Johns Hopkins logo

Health Newsfeed

INFECTIOUS HANDSHAKES

DONíT WORRY ABOUT CATCHING THINGS WHEN YOUíRE SHAKING HANDS AT GRADUATION, ELIZABETH TRACEY REPORTS

How many problematic bacteria are transferred in a handshake, and now that graduation season is in full swing, should you plead broken bones or arthritis to avoid shaking hands? David Bishai, an infectious disease expert at Johns Hopkins, says his study culturing hands following graduation ceremonies in several settings turned up very few pathogens, so donít worry.

BISHAI: Places like a graduation, maybe even a church where people are okay and theyíre not sick, I donít think that this is a scenario where weíre going to see a lot of bacterial pathogens being transmitted. Iíd love to repeat the study during flu season, Iíd like to look for viruses because I did not look for viruses in this study but Iím really not finding bacteria at a graduation, so yes, celebrate graduations. Now if you want to hug and kiss at a graduation, fine, it might be safer, but handshaking is safe too.       :26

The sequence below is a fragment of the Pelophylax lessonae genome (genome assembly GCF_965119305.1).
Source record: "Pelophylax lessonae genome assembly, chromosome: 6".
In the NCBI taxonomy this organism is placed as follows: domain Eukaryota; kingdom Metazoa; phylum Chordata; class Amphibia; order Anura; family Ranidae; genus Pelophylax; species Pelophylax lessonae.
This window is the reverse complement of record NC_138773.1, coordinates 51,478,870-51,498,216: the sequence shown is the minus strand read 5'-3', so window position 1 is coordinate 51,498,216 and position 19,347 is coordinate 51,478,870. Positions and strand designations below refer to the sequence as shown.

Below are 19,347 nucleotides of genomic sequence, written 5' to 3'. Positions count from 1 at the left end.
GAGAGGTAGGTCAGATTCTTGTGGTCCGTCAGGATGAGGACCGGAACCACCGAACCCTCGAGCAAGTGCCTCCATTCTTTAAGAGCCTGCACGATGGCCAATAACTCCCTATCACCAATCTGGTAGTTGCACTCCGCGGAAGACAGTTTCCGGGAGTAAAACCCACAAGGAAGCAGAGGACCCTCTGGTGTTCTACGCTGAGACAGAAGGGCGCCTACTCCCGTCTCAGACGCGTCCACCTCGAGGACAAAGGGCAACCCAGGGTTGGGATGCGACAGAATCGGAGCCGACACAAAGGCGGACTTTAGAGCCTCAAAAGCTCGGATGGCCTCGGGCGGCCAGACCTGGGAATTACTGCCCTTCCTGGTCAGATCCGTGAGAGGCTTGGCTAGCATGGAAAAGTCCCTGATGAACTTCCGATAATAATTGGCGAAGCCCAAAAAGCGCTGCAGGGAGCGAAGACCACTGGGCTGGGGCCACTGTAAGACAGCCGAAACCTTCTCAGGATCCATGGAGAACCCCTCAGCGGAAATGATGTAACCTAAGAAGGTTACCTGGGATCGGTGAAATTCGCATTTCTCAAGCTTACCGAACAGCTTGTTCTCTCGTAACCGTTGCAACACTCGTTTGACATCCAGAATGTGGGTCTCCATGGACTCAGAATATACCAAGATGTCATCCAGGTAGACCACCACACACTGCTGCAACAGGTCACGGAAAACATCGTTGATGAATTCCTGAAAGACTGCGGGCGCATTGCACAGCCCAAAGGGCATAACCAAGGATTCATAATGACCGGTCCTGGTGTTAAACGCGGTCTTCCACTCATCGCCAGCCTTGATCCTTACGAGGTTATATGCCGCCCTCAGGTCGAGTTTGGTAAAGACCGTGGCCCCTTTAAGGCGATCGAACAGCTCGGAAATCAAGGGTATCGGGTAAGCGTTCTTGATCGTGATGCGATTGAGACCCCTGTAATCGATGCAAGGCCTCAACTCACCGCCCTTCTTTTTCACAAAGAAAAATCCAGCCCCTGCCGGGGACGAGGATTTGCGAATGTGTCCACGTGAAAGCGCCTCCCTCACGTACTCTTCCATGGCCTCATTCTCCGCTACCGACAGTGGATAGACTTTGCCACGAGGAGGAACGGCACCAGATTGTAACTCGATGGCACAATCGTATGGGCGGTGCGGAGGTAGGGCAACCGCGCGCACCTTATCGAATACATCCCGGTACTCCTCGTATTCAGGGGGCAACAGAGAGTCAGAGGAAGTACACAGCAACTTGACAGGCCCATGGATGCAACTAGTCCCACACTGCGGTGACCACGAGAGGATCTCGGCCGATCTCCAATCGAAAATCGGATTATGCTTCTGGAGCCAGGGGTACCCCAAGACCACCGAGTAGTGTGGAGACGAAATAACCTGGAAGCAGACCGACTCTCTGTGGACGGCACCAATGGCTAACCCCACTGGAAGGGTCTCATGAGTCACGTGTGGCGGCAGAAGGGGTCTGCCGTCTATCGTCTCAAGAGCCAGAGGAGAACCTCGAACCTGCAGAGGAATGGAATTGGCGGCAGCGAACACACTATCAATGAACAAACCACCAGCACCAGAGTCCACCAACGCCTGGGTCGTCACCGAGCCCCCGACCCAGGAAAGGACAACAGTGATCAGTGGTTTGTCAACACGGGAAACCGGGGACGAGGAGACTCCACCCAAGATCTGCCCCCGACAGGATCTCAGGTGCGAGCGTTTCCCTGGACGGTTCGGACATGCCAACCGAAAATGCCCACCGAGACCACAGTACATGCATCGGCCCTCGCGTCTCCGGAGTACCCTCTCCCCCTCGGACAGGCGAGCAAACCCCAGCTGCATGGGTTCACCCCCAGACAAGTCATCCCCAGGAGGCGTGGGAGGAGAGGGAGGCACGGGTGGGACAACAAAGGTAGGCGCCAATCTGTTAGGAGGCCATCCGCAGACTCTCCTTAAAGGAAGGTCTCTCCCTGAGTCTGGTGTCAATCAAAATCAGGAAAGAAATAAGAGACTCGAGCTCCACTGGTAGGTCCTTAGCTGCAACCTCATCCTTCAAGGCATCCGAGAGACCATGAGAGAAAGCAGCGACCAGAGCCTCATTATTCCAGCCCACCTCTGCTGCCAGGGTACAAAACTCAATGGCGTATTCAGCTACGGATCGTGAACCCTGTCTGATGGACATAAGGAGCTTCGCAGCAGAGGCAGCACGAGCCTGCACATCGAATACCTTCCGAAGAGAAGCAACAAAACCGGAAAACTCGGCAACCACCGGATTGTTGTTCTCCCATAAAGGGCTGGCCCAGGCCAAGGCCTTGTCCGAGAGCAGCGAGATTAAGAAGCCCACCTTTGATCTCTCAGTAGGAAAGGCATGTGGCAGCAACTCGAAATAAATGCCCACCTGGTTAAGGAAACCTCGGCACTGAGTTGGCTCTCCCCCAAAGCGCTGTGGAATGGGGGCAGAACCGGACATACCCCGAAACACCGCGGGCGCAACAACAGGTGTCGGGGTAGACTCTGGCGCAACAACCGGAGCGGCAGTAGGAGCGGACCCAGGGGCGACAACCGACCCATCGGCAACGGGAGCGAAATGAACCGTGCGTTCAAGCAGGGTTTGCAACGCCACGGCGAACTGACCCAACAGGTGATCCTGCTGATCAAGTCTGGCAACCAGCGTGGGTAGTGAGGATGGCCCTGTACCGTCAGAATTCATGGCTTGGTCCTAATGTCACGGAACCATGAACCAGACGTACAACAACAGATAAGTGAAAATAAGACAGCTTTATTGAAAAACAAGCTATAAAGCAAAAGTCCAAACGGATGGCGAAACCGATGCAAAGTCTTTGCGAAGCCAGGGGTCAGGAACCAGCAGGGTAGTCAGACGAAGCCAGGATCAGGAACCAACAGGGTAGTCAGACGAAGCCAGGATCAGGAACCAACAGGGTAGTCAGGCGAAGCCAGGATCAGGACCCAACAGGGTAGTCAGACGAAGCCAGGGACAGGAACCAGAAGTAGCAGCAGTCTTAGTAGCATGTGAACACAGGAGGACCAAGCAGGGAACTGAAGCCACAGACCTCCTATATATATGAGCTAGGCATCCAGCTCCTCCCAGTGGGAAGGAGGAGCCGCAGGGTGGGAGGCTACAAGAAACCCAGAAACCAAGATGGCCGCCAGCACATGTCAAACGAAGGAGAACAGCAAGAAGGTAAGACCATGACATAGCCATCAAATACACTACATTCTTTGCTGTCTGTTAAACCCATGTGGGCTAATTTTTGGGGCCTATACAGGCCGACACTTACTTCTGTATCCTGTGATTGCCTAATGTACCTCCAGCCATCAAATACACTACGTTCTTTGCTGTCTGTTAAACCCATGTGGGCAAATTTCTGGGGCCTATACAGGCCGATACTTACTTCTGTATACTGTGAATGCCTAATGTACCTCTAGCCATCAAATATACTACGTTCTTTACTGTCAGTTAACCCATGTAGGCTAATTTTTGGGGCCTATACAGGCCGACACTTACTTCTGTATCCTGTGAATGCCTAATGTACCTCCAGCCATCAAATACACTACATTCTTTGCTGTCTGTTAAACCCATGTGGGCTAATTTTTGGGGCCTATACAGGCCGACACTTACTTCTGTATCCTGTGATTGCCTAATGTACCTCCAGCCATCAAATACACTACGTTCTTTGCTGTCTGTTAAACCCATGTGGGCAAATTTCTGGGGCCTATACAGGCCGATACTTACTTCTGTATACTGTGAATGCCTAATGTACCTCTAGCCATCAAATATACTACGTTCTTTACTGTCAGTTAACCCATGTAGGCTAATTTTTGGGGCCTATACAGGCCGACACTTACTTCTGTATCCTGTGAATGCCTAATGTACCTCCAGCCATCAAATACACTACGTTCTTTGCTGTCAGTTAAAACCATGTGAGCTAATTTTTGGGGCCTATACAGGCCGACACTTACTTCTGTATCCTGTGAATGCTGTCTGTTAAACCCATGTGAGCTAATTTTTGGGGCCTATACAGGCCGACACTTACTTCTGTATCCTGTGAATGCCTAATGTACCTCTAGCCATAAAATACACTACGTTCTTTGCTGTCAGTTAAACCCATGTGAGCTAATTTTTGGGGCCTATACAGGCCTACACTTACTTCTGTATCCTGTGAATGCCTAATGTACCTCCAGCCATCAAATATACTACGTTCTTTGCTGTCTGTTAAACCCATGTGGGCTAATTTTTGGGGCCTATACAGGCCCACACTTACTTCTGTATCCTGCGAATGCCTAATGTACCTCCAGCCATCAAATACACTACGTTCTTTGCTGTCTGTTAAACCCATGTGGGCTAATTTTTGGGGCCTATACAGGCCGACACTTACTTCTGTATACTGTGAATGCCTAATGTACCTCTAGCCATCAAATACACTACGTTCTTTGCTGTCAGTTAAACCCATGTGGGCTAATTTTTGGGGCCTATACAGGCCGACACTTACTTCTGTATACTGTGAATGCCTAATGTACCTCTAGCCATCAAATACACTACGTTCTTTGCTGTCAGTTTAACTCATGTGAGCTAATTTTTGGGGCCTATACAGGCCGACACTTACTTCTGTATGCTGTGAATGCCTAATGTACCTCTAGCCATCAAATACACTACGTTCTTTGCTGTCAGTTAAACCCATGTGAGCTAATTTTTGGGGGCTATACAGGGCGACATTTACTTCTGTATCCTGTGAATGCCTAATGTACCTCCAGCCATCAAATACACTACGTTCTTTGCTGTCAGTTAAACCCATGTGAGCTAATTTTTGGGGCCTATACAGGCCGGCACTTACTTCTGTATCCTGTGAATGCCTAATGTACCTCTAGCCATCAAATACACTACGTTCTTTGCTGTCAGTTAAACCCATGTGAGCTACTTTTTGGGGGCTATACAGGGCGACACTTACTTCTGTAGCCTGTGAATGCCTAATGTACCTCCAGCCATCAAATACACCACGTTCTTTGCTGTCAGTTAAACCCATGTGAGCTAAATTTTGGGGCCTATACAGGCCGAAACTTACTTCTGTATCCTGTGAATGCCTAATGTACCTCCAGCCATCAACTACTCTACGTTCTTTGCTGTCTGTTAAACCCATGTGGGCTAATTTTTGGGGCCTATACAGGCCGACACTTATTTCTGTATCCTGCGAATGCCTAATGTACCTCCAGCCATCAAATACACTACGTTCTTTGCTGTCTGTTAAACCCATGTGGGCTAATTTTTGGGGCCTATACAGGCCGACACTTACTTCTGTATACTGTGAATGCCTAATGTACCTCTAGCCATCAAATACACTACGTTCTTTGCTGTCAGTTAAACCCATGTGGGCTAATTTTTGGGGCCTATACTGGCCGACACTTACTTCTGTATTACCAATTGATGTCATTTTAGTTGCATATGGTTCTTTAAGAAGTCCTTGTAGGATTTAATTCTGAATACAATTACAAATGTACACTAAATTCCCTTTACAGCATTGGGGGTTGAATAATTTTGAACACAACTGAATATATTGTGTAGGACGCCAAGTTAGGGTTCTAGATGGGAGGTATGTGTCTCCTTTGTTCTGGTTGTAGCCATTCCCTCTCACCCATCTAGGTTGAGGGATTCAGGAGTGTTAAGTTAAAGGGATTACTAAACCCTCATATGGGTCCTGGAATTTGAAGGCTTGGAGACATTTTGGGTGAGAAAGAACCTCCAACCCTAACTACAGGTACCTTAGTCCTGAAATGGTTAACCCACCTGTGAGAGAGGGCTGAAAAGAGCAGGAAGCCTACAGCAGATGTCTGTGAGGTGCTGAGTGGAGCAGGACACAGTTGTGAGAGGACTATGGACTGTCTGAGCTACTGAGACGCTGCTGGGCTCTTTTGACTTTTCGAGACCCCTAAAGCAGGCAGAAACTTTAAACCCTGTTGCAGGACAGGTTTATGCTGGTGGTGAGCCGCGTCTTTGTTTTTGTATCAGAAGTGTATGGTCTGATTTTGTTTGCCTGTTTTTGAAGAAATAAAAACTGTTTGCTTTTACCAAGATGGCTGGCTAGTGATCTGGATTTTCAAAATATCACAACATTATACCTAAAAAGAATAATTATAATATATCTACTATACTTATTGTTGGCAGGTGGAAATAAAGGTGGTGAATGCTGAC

Bishai estimates one pathogenic strain of bacteria for every 5200 or so handshakes. At Johns Hopkins, Iím Elizabeth Tracey.

 

Search Health NewsFeed

-----------------------------------------
Health NewsFeed Home | Hopkins Medicine Home